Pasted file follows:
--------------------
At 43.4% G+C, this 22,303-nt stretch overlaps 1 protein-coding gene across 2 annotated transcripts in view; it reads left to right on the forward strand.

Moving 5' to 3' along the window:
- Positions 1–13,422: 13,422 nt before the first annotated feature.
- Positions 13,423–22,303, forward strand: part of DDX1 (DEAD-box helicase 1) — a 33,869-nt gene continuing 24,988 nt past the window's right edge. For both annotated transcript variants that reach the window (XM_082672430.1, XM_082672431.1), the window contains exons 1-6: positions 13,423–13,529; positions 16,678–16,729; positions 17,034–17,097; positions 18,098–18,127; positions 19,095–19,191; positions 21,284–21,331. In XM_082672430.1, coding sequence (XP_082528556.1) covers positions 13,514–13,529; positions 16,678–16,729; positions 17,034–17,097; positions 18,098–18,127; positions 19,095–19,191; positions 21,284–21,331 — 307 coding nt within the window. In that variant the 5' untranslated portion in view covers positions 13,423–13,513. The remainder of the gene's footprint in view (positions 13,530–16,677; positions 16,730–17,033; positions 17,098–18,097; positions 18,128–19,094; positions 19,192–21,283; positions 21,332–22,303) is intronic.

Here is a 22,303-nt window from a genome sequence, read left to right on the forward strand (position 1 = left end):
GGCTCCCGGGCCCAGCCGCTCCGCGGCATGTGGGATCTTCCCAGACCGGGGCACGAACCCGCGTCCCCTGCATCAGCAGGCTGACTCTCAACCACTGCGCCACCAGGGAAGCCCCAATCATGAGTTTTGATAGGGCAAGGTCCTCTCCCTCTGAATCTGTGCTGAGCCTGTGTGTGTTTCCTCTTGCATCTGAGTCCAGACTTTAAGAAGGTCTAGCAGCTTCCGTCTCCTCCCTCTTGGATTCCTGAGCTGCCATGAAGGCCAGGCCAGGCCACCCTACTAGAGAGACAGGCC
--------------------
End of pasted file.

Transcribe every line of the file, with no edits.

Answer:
At 43.4% G+C, this 22,303-nt stretch overlaps 1 protein-coding gene across 2 annotated transcripts in view; it reads left to right on the forward strand.

Moving 5' to 3' along the window:
- Positions 1–13,422: 13,422 nt before the first annotated feature.
- Positions 13,423–22,303, forward strand: part of DDX1 (DEAD-box helicase 1) — a 33,869-nt gene continuing 24,988 nt past the window's right edge. For both annotated transcript variants that reach the window (XM_082672430.1, XM_082672431.1), the window contains exons 1-6: positions 13,423–13,529; positions 16,678–16,729; positions 17,034–17,097; positions 18,098–18,127; positions 19,095–19,191; positions 21,284–21,331. In XM_082672430.1, coding sequence (XP_082528556.1) covers positions 13,514–13,529; positions 16,678–16,729; positions 17,034–17,097; positions 18,098–18,127; positions 19,095–19,191; positions 21,284–21,331 — 307 coding nt within the window. In that variant the 5' untranslated portion in view covers positions 13,423–13,513. The remainder of the gene's footprint in view (positions 13,530–16,677; positions 16,730–17,033; positions 17,098–18,097; positions 18,128–19,094; positions 19,192–21,283; positions 21,332–22,303) is intronic.

Here is a 22,303-nt window from a genome sequence, read left to right on the forward strand (position 1 = left end):
GGCTCCCGGGCCCAGCCGCTCCGCGGCATGTGGGATCTTCCCAGACCGGGGCACGAACCCGCGTCCCCTGCATCAGCAGGCTGACTCTCAACCACTGCGCCACCAGGGAAGCCCCAATCATGAGTTTTGATAGGGCAAGGTCCTCTCCCTCTGAATCTGTGCTGAGCCTGTGTGTGTTTCCTCTTGCATCTGAGTCCAGACTTTAAGAAGGTCTAGCAGCTTCCGTCTCCTCCCTCTTGGATTCCTGAGCTGCCATGAAGGCCAGGCCAGGCCACCCTACTAGAGAGACAGGCC